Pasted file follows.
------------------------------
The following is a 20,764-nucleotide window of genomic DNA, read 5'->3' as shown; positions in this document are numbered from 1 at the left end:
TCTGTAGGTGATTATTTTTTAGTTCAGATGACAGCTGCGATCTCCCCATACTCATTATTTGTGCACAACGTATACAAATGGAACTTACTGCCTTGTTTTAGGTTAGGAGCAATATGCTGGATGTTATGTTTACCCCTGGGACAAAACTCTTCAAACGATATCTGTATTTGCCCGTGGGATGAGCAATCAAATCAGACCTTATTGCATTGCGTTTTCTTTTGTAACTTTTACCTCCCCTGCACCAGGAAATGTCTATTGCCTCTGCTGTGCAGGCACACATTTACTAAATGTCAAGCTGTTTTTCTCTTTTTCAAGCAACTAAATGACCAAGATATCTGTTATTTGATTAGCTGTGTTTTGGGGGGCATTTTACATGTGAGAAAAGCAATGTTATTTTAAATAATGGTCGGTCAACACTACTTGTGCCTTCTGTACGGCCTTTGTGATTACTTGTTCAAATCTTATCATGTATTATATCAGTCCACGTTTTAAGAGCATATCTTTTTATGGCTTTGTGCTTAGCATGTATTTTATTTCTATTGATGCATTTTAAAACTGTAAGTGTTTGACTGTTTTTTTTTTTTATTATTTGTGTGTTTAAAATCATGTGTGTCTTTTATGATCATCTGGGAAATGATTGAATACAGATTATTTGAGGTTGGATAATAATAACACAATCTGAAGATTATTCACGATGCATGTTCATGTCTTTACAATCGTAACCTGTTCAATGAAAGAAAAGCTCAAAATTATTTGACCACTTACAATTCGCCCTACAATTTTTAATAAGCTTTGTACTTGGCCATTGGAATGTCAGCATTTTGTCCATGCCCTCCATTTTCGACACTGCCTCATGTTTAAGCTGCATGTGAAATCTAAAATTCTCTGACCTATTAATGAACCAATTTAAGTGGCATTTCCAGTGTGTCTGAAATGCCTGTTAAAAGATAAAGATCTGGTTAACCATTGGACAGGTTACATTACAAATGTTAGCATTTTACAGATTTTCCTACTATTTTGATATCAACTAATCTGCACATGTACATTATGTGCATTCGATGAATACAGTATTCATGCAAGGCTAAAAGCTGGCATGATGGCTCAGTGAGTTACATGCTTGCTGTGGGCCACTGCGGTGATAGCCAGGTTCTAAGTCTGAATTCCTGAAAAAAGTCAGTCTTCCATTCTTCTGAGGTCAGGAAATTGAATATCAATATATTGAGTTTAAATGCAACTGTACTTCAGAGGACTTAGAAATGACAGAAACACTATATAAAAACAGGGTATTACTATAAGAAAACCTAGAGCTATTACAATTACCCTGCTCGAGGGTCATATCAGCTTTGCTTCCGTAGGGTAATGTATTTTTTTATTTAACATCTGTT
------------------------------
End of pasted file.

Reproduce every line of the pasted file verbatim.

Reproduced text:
The following is a 20,764-nucleotide window of genomic DNA, read 5'->3' as shown; positions in this document are numbered from 1 at the left end:
TCTGTAGGTGATTATTTTTTAGTTCAGATGACAGCTGCGATCTCCCCATACTCATTATTTGTGCACAACGTATACAAATGGAACTTACTGCCTTGTTTTAGGTTAGGAGCAATATGCTGGATGTTATGTTTACCCCTGGGACAAAACTCTTCAAACGATATCTGTATTTGCCCGTGGGATGAGCAATCAAATCAGACCTTATTGCATTGCGTTTTCTTTTGTAACTTTTACCTCCCCTGCACCAGGAAATGTCTATTGCCTCTGCTGTGCAGGCACACATTTACTAAATGTCAAGCTGTTTTTCTCTTTTTCAAGCAACTAAATGACCAAGATATCTGTTATTTGATTAGCTGTGTTTTGGGGGGCATTTTACATGTGAGAAAAGCAATGTTATTTTAAATAATGGTCGGTCAACACTACTTGTGCCTTCTGTACGGCCTTTGTGATTACTTGTTCAAATCTTATCATGTATTATATCAGTCCACGTTTTAAGAGCATATCTTTTTATGGCTTTGTGCTTAGCATGTATTTTATTTCTATTGATGCATTTTAAAACTGTAAGTGTTTGACTGTTTTTTTTTTTTATTATTTGTGTGTTTAAAATCATGTGTGTCTTTTATGATCATCTGGGAAATGATTGAATACAGATTATTTGAGGTTGGATAATAATAACACAATCTGAAGATTATTCACGATGCATGTTCATGTCTTTACAATCGTAACCTGTTCAATGAAAGAAAAGCTCAAAATTATTTGACCACTTACAATTCGCCCTACAATTTTTAATAAGCTTTGTACTTGGCCATTGGAATGTCAGCATTTTGTCCATGCCCTCCATTTTCGACACTGCCTCATGTTTAAGCTGCATGTGAAATCTAAAATTCTCTGACCTATTAATGAACCAATTTAAGTGGCATTTCCAGTGTGTCTGAAATGCCTGTTAAAAGATAAAGATCTGGTTAACCATTGGACAGGTTACATTACAAATGTTAGCATTTTACAGATTTTCCTACTATTTTGATATCAACTAATCTGCACATGTACATTATGTGCATTCGATGAATACAGTATTCATGCAAGGCTAAAAGCTGGCATGATGGCTCAGTGAGTTACATGCTTGCTGTGGGCCACTGCGGTGATAGCCAGGTTCTAAGTCTGAATTCCTGAAAAAAGTCAGTCTTCCATTCTTCTGAGGTCAGGAAATTGAATATCAATATATTGAGTTTAAATGCAACTGTACTTCAGAGGACTTAGAAATGACAGAAACACTATATAAAAACAGGGTATTACTATAAGAAAACCTAGAGCTATTACAATTACCCTGCTCGAGGGTCATATCAGCTTTGCTTCCGTAGGGTAATGTATTTTTTTATTTAACATCTGTT